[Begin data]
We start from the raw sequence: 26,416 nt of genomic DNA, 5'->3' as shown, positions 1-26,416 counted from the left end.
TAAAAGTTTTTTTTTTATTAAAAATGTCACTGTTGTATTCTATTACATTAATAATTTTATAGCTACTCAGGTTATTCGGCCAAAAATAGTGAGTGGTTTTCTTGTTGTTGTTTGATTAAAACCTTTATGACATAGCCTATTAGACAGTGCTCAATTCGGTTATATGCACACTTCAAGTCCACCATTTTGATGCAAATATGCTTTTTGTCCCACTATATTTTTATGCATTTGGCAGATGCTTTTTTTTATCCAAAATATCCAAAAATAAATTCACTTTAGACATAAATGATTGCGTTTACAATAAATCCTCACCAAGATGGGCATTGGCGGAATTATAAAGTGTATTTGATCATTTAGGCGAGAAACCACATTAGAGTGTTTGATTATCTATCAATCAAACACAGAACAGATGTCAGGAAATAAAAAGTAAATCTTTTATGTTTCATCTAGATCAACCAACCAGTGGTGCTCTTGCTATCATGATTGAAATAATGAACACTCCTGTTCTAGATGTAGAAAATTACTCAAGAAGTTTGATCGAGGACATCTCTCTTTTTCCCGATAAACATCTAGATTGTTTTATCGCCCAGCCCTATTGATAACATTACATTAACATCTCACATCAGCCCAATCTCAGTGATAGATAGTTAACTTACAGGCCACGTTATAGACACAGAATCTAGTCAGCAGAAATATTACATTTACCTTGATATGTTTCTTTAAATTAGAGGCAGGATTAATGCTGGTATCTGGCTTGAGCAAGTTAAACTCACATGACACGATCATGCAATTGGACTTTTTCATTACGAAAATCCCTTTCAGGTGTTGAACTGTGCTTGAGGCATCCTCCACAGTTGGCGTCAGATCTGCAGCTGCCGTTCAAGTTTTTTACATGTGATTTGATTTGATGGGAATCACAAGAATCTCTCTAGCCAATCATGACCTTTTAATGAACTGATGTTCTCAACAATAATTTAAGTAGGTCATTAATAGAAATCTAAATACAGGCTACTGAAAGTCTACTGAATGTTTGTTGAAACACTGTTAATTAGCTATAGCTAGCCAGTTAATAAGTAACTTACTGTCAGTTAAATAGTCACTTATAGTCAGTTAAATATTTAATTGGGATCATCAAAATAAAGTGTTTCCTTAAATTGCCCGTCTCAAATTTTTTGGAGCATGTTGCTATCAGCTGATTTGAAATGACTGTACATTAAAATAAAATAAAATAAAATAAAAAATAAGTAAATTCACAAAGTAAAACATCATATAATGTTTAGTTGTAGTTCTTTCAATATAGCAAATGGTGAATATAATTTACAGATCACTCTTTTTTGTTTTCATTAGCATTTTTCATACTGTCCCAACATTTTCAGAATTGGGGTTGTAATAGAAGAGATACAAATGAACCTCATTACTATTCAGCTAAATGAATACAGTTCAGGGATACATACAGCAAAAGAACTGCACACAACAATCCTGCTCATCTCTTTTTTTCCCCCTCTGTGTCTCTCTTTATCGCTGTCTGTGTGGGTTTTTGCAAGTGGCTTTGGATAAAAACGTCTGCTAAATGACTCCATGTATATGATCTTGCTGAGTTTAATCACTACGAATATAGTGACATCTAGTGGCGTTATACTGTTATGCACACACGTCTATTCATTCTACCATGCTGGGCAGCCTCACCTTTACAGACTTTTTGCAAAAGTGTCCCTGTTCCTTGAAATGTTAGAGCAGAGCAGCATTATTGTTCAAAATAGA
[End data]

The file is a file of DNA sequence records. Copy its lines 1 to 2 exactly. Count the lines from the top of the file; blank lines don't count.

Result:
We start from the raw sequence: 26,416 nt of genomic DNA, 5'->3' as shown, positions 1-26,416 counted from the left end.
TAAAAGTTTTTTTTTTATTAAAAATGTCACTGTTGTATTCTATTACATTAATAATTTTATAGCTACTCAGGTTATTCGGCCAAAAATAGTGAGTGGTTTTCTTGTTGTTGTTTGATTAAAACCTTTATGACATAGCCTATTAGACAGTGCTCAATTCGGTTATATGCACACTTCAAGTCCACCATTTTGATGCAAATATGCTTTTTGTCCCACTATATTTTTATGCATTTGGCAGATGCTTTTTTTTATCCAAAATATCCAAAAATAAATTCACTTTAGACATAAATGATTGCGTTTACAATAAATCCTCACCAAGATGGGCATTGGCGGAATTATAAAGTGTATTTGATCATTTAGGCGAGAAACCACATTAGAGTGTTTGATTATCTATCAATCAAACACAGAACAGATGTCAGGAAATAAAAAGTAAATCTTTTATGTTTCATCTAGATCAACCAACCAGTGGTGCTCTTGCTATCATGATTGAAATAATGAACACTCCTGTTCTAGATGTAGAAAATTACTCAAGAAGTTTGATCGAGGACATCTCTCTTTTTCCCGATAAACATCTAGATTGTTTTATCGCCCAGCCCTATTGATAACATTACATTAACATCTCACATCAGCCCAATCTCAGTGATAGATAGTTAACTTACAGGCCACGTTATAGACACAGAATCTAGTCAGCAGAAATATTACATTTACCTTGATATGTTTCTTTAAATTAGAGGCAGGATTAATGCTGGTATCTGGCTTGAGCAAGTTAAACTCACATGACACGATCATGCAATTGGACTTTTTCATTACGAAAATCCCTTTCAGGTGTTGAACTGTGCTTGAGGCATCCTCCACAGTTGGCGTCAGATCTGCAGCTGCCGTTCAAGTTTTTTACATGTGATTTGATTTGATGGGAATCACAAGAATCTCTCTAGCCAATCATGACCTTTTAATGAACTGATGTTCTCAACAATAATTTAAGTAGGTCATTAATAGAAATCTAAATACAGGCTACTGAAAGTCTACTGAATGTTTGTTGAAACACTGTTAATTAGCTATAGCTAGCCAGTTAATAAGTAACTTACTGTCAGTTAAATAGTCACTTATAGTCAGTTAAATATTTAATTGGGATCATCAAAATAAAGTGTTTCCTTAAATTGCCCGTCTCAAATTTTTTGGAGCATGTTGCTATCAGCTGATTTGAAATGACTGTACATTAAAATAAAATAAAATAAAATAAAAAATAAGTAAATTCACAAAGTAAAACATCATATAATGTTTAGTTGTAGTTCTTTCAATATAGCAAATGGTGAATATAATTTACAGATCACTCTTTTTTGTTTTCATTAGCATTTTTCATACTGTCCCAACATTTTCAGAATTGGGGTTGTAATAGAAGAGATACAAATGAACCTCATTACTATTCAGCTAAATGAATACAGTTCAGGGATACATACAGCAAAAGAACTGCACACAACAATCCTGCTCATCTCTTTTTTTCCCCCTCTGTGTCTCTCTTTATCGCTGTCTGTGTGGGTTTTTGCAAGTGGCTTTGGATAAAAACGTCTGCTAAATGACTCCATGTATATGATCTTGCTGAGTTTAATCACTACGAATATAGTGACATCTAGTGGCGTTATACTGTTATGCACACACGTCTATTCATTCTACCATGCTGGGCAGCCTCACCTTTACAGACTTTTTGCAAAAGTGTCCCTGTTCCTTGAAATGTTAGAGCAGAGCAGCATTATTGTTCAAAATAGA